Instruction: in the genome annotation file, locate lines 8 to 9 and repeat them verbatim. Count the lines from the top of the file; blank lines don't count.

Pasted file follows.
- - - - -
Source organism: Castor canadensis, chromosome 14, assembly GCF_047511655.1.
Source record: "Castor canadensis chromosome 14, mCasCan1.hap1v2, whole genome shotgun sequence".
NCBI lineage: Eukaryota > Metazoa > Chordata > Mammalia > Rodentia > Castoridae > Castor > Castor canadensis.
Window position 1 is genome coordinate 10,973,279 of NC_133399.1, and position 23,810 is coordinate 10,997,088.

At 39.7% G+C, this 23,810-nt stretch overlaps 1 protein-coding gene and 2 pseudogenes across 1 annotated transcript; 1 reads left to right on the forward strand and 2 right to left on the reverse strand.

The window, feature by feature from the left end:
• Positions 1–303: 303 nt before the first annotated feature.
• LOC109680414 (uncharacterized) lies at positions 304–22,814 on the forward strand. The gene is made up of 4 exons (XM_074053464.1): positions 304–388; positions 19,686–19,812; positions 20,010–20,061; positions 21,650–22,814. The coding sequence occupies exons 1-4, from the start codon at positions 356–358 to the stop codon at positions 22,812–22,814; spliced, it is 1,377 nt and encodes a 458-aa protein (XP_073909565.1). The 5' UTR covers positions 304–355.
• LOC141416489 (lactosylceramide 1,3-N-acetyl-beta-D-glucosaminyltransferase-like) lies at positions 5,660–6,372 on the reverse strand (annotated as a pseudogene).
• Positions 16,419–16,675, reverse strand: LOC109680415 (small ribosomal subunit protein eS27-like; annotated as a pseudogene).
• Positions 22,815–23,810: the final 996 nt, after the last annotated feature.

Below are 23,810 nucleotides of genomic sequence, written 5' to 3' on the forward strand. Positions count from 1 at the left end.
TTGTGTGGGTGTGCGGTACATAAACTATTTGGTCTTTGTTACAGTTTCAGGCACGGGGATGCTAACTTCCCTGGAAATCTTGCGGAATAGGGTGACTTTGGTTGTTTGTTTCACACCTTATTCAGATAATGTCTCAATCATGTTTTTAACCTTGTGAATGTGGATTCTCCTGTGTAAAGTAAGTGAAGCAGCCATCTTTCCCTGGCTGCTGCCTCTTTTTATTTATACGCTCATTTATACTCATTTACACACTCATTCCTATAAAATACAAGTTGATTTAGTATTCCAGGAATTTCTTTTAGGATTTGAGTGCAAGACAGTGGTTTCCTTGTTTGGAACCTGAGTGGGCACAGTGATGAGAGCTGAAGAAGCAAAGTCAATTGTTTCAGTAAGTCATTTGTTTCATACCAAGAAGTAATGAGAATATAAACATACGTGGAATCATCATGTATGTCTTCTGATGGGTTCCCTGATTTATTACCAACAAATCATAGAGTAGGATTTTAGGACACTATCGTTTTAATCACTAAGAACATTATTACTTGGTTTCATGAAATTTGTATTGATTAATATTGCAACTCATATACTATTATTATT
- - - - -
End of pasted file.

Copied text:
• LOC109680414 (uncharacterized) lies at positions 304–22,814 on the forward strand. The gene is made up of 4 exons (XM_074053464.1): positions 304–388; positions 19,686–19,812; positions 20,010–20,061; positions 21,650–22,814. The coding sequence occupies exons 1-4, from the start codon at positions 356–358 to the stop codon at positions 22,812–22,814; spliced, it is 1,377 nt and encodes a 458-aa protein (XP_073909565.1). The 5' UTR covers positions 304–355.
• LOC141416489 (lactosylceramide 1,3-N-acetyl-beta-D-glucosaminyltransferase-like) lies at positions 5,660–6,372 on the reverse strand (annotated as a pseudogene).